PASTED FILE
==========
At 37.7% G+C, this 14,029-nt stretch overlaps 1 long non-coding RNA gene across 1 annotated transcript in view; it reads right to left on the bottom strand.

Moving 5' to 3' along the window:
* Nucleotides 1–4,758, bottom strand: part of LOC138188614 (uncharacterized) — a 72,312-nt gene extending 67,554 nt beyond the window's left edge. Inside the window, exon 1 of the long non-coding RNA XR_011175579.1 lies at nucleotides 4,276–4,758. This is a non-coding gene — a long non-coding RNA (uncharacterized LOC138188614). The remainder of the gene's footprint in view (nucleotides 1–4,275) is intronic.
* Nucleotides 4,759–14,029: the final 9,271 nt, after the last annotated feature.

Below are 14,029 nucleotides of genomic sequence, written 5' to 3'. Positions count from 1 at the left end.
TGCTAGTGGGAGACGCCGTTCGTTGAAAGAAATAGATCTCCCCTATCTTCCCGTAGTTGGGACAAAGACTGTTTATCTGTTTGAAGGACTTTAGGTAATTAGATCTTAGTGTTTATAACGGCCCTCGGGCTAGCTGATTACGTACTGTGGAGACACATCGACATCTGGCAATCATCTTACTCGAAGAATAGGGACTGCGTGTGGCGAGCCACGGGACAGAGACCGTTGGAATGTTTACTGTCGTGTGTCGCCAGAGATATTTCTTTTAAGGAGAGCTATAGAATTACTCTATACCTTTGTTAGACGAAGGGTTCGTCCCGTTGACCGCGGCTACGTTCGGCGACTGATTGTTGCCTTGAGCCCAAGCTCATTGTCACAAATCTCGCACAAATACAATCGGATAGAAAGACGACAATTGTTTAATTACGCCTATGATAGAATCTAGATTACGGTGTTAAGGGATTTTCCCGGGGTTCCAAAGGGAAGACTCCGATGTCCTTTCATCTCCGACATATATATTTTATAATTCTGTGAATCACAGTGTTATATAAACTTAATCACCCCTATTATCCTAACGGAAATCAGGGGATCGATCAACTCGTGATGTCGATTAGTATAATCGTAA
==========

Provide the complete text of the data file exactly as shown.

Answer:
At 37.7% G+C, this 14,029-nt stretch overlaps 1 long non-coding RNA gene across 1 annotated transcript in view; it reads right to left on the bottom strand.

Moving 5' to 3' along the window:
* Nucleotides 1–4,758, bottom strand: part of LOC138188614 (uncharacterized) — a 72,312-nt gene extending 67,554 nt beyond the window's left edge. Inside the window, exon 1 of the long non-coding RNA XR_011175579.1 lies at nucleotides 4,276–4,758. This is a non-coding gene — a long non-coding RNA (uncharacterized LOC138188614). The remainder of the gene's footprint in view (nucleotides 1–4,275) is intronic.
* Nucleotides 4,759–14,029: the final 9,271 nt, after the last annotated feature.

Below are 14,029 nucleotides of genomic sequence, written 5' to 3'. Positions count from 1 at the left end.
TGCTAGTGGGAGACGCCGTTCGTTGAAAGAAATAGATCTCCCCTATCTTCCCGTAGTTGGGACAAAGACTGTTTATCTGTTTGAAGGACTTTAGGTAATTAGATCTTAGTGTTTATAACGGCCCTCGGGCTAGCTGATTACGTACTGTGGAGACACATCGACATCTGGCAATCATCTTACTCGAAGAATAGGGACTGCGTGTGGCGAGCCACGGGACAGAGACCGTTGGAATGTTTACTGTCGTGTGTCGCCAGAGATATTTCTTTTAAGGAGAGCTATAGAATTACTCTATACCTTTGTTAGACGAAGGGTTCGTCCCGTTGACCGCGGCTACGTTCGGCGACTGATTGTTGCCTTGAGCCCAAGCTCATTGTCACAAATCTCGCACAAATACAATCGGATAGAAAGACGACAATTGTTTAATTACGCCTATGATAGAATCTAGATTACGGTGTTAAGGGATTTTCCCGGGGTTCCAAAGGGAAGACTCCGATGTCCTTTCATCTCCGACATATATATTTTATAATTCTGTGAATCACAGTGTTATATAAACTTAATCACCCCTATTATCCTAACGGAAATCAGGGGATCGATCAACTCGTGATGTCGATTAGTATAATCGTAA